Moving into post-pandemic operations is still creating a wave of stress and anxiety in our homes and community. It’s important for workplace teams to recognize how stress manifests itself and adopt strategies and practices that can help them navigate stress in the healthiest way possible.

Listen to “Managing Workplace Stress Part 1” on Spreaker.

During the discussion Tina said the line, “If you can’t remember the last time you had fun, you might be stressed”.  It was reminiscent of the old Jeff Foxworthy “You Might Be a Redneck” jokes from the ‘90s. (For example, “If you own a home with wheels on it and several cars without, you might be a redneck”)

If you started running to alleviate stress and now you’re somewhere in Argentina, you might be stressed out.

If the stress about getting stressed is stressing you, you might be stressed out.

If you tried putting a juice box straw into a boxed wine, you might be stressed out.

The truth is, we can tell when we’re stressed out. Some of us get irritable. Some of us grind our teeth or clench our back muscles. We eat junk food. We get headaches and have trouble focusing. It might seem like being stressed is counterproductive to taking care of work, and that’s because it is. Stress, and its symptoms, are merely the byproduct of a biological system our bodies created, and we grew out of long ago.

Our bodies evolved our “fight or flight” instincts over thousands of years to help us defend ourselves against threats such as potential predator attacks. In modern times, however, attacks by a wild boar are (thankfully) not as common in the workplace as, say, jammed printers. And when that project deadline is looming over us, while it might feel good to punch a coworker or simply run away, that “fight or flight” instinct really isn’t helping us solve our problems.

Listen to “Managing Workplace Stress Part 2” on Spreaker.

Rather, those instincts are flooding our body with adrenaline, drawing energy from our immune system, and circulating chemical impulses within our body with no effective means of release. So instead of going out into the woods and taking down a wild boar (or in my case, taking down a bottle of Wild Boar Cellars’ Cabernet), there are some healthy and effective ways to release these chemicals and constructively manage your stress:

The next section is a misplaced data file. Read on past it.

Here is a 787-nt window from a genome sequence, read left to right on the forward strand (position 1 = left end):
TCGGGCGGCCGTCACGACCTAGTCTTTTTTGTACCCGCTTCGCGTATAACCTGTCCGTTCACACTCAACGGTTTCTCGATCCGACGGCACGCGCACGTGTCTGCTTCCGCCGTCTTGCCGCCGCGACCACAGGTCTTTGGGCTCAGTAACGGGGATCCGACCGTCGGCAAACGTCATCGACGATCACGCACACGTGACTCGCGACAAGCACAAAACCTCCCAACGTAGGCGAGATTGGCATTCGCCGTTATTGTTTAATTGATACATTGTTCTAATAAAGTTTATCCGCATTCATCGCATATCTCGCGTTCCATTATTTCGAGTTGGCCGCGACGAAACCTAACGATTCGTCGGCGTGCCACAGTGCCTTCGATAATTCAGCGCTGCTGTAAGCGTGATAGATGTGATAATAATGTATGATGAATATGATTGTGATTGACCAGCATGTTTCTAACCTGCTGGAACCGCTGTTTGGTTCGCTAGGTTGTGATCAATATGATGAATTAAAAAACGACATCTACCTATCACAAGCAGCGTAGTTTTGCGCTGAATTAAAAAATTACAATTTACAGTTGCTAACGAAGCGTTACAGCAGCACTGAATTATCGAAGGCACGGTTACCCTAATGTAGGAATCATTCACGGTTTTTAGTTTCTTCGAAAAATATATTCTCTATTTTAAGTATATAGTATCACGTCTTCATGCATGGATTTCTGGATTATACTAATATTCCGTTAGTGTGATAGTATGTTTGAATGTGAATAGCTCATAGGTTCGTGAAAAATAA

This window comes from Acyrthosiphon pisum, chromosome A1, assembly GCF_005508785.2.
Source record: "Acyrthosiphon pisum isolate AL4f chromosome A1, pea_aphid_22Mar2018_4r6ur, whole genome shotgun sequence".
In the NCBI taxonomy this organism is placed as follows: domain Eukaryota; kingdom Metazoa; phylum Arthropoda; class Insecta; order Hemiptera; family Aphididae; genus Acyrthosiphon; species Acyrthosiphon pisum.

• Exercise. Your body is giving you the adrenaline, use it to not only trick your body into thinking it’s fixing the situation, but also keep yourself healthy and help clear your mind!

  • Cry. We keep lying to ourselves that it’s not okay to cry, but crying is a great way to release endorphins and is perfectly healthy. If you’re not a big crier, laugh! Laughing and crying are two of the best ways to signal to your brain that the stressor is over, and it’s time to move on.

  • Meditate. Either through yoga, or with a mantra, or guided by an app like Calm, or even just taking a little bit of time to be mindful, meditation is an easy but powerful way to alleviate stress and clear out some of its negative symptoms in our mind and body.

  • Stay healthy. Make sure you’re getting enough sleep! As Karen says in the podcast, “Sleep is a Swiss Army knife” for stress management. We can tell we are better and more productive when we’ve had enough rest. Keep hydrated, eat well; all of the things that keep our body healthy will help reverse the damaging effects of stress. We tend to think of stress as a mental or emotional issue, but it affects our whole body, so make sure you are taking care of yourself physically as well!

  • And of course, try to fix the root of the problem. While these are all good remedies for coping with stress, the best solution is to deal with what is causing the stress in the first place, most likely work. Take some time off, or establish boundaries so that your work life does not pour into your personal time. There has been a 75% increase in worker burnout over the past four years, and it is definitely related to the fact that we are working more hours, not using our vacation time, and taking on more tasks. Workplace stress has led to a drastic increase in worker burnout and decrease in employee retention. A large percentage of workers say their company does not offer any sort of program to alleviate or prevent burnout. Programs like MindfulAppy are designed to give managers an insight into their employees mental wellbeing, so they can help workers alleviate stressors before the issue leads to burnout.

While it will most likely be a while until our bodies evolve an effective system for handling traffic jams, unanswered emails, and other stressors, we can at least find alternatives that don’t involve quitting our jobs to go live in the forest, foraging for berries and hunting small game. We can take better care of our minds and bodies by taking these steps toward healthy and effective stress management.

By Ky Benkoi,

Writer for Mindful Appy

Ky Benko is an Elementary School teacher/librarian currently residing in the Netherlands where he enjoys riding bikes and eating cheese

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